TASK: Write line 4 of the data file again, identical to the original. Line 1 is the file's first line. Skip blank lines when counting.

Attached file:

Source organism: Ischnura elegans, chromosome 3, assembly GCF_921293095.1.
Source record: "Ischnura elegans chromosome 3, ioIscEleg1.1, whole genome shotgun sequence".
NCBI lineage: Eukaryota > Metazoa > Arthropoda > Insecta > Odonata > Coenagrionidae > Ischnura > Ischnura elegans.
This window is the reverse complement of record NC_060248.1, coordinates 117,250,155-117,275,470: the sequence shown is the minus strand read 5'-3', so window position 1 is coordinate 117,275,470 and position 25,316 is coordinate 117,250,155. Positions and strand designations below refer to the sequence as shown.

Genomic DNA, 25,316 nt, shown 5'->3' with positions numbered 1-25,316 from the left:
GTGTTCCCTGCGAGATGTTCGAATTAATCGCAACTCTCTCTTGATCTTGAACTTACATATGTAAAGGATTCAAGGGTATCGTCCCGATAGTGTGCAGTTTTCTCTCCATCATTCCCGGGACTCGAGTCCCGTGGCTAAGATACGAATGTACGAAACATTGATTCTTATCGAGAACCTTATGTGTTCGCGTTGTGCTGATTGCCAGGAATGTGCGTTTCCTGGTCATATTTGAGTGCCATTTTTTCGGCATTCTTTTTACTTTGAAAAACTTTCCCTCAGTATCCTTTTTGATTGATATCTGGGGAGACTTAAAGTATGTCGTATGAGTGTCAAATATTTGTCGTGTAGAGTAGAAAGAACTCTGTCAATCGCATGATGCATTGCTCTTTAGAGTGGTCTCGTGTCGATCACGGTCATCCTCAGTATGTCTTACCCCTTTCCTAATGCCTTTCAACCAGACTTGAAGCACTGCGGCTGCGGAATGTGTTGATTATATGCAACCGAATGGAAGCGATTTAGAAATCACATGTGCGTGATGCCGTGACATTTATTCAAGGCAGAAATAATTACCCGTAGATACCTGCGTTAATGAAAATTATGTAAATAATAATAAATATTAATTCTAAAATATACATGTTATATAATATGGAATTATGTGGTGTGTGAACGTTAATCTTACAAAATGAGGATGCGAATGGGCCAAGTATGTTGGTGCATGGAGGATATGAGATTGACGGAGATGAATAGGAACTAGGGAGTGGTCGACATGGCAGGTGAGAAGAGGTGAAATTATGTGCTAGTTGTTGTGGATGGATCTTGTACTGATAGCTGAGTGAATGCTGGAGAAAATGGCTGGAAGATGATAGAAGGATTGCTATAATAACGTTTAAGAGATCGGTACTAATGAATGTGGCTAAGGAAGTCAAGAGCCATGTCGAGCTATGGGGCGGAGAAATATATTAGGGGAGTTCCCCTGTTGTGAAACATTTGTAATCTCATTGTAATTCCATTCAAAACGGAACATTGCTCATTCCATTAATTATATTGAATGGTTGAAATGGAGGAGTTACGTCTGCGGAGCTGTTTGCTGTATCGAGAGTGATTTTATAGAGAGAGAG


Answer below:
This window is the reverse complement of record NC_060248.1, coordinates 117,250,155-117,275,470: the sequence shown is the minus strand read 5'-3', so window position 1 is coordinate 117,275,470 and position 25,316 is coordinate 117,250,155. Positions and strand designations below refer to the sequence as shown.